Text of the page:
Biosonar and Behavior

On Sunday, Diane and I had a visit from Jennifer Pettis, who recently graduated from Georgetown University with a master’s degree in biology. Jennifer’s major professor was Janet Mann, and Jennifer did her research on the bottlenose dolphins at Shark Bay (Monkey Mia), Australia.

What Jennifer has done that is different from earlier studies of biosonar in the wild is to correlate behavioral states with the properties of click trains in bottlenose dolphins. Jennifer made audio recordings via a hydrophone while videotaping shallow-water dolphin activity and making voice notes on the video record. She then classified the behavioral state of the majority of dolphins in the study area from the video record. Click trains from the audio record were then analyzed and tagged according to the noted behavioral states. One of the clearest findings of her study was that click trains with low inter-click intervals (ICIs) were far more often emitted during the foraging behavioral state. She compared this tendency to the terminal buzz noted in studies of bat biosonar. Many bat species emit a series of FM sweeps, such that the intervals between sweeps is longest in the hunting phase, is reduced somewhat during the approach phase, and is greatly reduced during close-approach and capture. In dolphins, it has been noted that when dolphins are very close to a target, they will often emit a “buzz” or “burst pulse”, which is a click train with a very rapid rate (has low ICIs). Jennifer’s study goes beyond the anecdotal evidence of those earlier observations to a quantitative analysis that couples the click trains to behavior.

I’m happy to say that I was able to assist Jennifer a bit last year. She was able to utilize a program I had written to pull data from wide-bandwidth recordings of dolphin biosonar. This was a program written in Borland’s Delphi, essentially providing a computer-assisted means of recognizing and tagging click trains. Within it, I have a parameterized algorithm that runs through selected data and returns a list of offsets where it finds candidate clicks. The algorithm was based upon analysis of the trained state of a simple artificial neural system (specifically, Widrow and Hoff’s ADALINE model). By hand-tagging several click trains, I had made a training data set for the ANS. My method of running the ANS, though, was to present a fixed number of samples to the ANS, and then increment the starting position by one sample to prepare for the next presentation. While the ANS had nice accuracy in its recognition of candidate clicks outside the training set, running it was very slow. Therefore the switch to a parameterized algorithm utilizing the features apparently identified by the ANS.

I was myself surprised that very little needed to be done to shift between recognizing clicks in wide-bandwidth data (sampled between 400 and 5oo kilosamples per second) and Jennifer’s audio data (sampled at 44.1 kilosamples per second). My program is based on being a computer-assisted rather than completely automated system, so the picked clicks are presented visually for user review and editing. The user can adjust the indicated offset for a click, or delete a selection from the list, or add a new selection to the list of clicks. Something I added for Jennifer was a display of the power spectral density plot for a selected click. This was needed because in Jennifer’s data it was quite common for more than one dolphin to be emitting click trains at the same time. Fortunately, it was often possible to distinguish such overlapping click trains one from the other based upon the similarities of power spectral density plots within each click train, as well as the timing of intervals in each click train.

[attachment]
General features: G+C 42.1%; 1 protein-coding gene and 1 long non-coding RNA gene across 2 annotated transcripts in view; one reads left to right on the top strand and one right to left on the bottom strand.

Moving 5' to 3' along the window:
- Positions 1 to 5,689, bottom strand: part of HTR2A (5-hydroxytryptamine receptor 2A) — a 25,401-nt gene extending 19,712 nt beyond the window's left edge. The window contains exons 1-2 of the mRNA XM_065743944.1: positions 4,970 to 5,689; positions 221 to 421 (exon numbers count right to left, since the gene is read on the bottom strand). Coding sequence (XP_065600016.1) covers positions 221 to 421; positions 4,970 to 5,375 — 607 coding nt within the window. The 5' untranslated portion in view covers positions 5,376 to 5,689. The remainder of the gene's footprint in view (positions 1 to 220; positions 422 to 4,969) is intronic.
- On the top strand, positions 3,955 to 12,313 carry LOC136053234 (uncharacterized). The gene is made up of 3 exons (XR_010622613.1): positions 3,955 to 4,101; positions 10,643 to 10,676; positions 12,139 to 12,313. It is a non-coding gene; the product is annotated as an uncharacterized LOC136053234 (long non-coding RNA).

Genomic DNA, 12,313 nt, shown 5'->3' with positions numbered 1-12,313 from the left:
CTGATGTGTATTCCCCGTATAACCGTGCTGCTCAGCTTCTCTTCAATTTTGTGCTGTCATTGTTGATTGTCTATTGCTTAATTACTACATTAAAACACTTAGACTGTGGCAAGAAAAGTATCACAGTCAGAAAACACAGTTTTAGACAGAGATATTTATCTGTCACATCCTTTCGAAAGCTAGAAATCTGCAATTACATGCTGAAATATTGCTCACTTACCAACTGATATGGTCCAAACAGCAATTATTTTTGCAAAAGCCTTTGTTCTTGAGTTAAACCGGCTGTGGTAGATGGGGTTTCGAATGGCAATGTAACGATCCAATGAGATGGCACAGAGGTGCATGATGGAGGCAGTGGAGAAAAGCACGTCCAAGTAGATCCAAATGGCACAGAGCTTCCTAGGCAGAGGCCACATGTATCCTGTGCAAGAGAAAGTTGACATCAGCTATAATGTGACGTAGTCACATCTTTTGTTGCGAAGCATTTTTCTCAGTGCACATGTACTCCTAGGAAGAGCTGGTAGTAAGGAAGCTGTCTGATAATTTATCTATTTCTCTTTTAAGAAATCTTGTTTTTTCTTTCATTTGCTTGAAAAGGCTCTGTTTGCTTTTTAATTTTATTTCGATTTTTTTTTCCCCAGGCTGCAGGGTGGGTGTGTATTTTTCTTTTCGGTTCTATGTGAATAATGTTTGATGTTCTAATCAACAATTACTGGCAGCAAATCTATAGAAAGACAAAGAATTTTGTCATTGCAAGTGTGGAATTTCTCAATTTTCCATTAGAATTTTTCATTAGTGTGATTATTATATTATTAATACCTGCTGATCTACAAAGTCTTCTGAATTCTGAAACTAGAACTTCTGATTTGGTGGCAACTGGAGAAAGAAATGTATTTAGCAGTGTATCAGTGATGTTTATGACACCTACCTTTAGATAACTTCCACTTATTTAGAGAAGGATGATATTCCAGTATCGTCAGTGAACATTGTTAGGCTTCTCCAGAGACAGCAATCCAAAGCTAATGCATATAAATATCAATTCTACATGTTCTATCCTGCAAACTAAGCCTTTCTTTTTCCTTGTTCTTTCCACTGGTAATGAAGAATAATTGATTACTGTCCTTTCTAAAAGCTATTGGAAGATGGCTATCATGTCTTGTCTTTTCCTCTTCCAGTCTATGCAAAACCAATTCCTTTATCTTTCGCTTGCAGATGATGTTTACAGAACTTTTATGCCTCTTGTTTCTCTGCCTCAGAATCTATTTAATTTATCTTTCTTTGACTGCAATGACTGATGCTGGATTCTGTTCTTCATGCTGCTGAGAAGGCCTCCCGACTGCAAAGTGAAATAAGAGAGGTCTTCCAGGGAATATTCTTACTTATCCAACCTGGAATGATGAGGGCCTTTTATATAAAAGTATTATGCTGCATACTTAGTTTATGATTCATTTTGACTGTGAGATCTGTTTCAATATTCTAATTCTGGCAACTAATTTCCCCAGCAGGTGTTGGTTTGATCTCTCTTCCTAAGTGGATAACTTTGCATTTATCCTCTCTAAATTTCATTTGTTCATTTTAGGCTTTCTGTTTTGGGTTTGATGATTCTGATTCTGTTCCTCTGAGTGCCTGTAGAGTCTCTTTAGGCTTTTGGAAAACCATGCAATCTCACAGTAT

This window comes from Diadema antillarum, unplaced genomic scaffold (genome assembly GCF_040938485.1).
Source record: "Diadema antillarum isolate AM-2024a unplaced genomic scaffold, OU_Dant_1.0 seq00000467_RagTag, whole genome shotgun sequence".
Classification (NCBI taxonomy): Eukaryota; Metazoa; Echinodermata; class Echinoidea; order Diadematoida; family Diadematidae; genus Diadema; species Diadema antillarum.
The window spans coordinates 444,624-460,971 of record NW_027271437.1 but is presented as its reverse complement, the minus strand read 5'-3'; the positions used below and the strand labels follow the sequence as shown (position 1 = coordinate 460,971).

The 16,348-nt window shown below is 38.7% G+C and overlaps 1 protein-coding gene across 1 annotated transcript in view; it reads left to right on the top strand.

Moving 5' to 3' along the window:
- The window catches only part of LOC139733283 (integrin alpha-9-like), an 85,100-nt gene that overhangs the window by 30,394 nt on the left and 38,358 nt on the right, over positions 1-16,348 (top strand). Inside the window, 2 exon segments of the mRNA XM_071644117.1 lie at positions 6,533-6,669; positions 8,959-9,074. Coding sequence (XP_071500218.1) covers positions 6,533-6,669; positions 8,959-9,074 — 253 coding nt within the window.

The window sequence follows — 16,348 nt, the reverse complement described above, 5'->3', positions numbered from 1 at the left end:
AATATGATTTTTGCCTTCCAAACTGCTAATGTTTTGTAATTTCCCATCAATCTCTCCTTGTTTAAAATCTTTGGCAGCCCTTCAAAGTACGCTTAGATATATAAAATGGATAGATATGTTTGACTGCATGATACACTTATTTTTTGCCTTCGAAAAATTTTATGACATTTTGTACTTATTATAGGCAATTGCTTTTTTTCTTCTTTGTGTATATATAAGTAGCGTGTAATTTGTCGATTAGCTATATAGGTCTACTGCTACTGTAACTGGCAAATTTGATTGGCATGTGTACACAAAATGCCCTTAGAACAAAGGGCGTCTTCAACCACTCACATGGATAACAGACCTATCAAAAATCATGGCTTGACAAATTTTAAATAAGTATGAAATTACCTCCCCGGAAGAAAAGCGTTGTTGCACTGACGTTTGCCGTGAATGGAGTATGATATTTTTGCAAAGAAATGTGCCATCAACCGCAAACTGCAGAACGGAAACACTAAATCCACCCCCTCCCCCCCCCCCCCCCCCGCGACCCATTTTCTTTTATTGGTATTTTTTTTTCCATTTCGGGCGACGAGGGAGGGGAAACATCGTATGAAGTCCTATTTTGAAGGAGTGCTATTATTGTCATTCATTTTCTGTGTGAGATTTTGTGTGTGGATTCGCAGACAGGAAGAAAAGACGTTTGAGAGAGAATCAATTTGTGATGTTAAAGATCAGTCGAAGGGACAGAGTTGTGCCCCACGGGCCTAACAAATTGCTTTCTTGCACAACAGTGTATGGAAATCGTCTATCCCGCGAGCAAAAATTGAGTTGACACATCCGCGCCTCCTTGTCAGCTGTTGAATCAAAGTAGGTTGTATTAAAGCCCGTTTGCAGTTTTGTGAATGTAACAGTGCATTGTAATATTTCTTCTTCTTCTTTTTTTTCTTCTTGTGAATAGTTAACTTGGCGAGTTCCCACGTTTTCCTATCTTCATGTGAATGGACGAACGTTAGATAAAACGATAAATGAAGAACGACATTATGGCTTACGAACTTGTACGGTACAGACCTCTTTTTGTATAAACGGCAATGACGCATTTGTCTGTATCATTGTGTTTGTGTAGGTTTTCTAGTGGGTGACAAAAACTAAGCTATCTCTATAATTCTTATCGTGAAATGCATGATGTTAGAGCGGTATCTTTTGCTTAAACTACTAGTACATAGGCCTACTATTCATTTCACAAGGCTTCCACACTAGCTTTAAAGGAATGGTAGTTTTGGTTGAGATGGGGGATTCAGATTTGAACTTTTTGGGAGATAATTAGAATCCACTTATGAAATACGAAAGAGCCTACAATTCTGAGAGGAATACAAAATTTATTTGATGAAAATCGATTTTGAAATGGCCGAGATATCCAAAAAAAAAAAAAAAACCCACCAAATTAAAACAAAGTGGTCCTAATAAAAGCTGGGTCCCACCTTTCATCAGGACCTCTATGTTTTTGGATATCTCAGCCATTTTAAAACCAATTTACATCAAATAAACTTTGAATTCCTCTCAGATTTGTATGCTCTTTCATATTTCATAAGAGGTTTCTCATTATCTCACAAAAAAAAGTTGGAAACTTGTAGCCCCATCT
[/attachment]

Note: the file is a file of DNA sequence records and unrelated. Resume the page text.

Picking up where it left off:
So it was gratifying to see the results from Jennifer’s analysis. She ran through her thesis defense presentation for us, and we also took a pass through a chapter in her thesis that she is now preparing for publication.

After that, we stepped out to do some jump-ups with the hawks (a sort of calisthenics where the hawk is encouraged to fly up to the gloved hand several times to receive a tidbit of food on an intermittent reinforcement schedule). Both Rusty and Glamdring readily came to Jennifer’s glove. Whether they had recall of the hunting outing we had with Jennifer last year or not is something I can’t tell, but they showed little reticence today. A bit surprising, overall, since the birds were basically fed free choice over the Christmas holiday and are currently still well over their usual flight weight. Usually, at these weights the hawks are in what we call “fat and sassy” mode, and not terribly responsive.

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Wesley R. Elsberry

Falconer. Interdisciplinary researcher: biology and computer science. Photographer. Husband. Christian. Activist.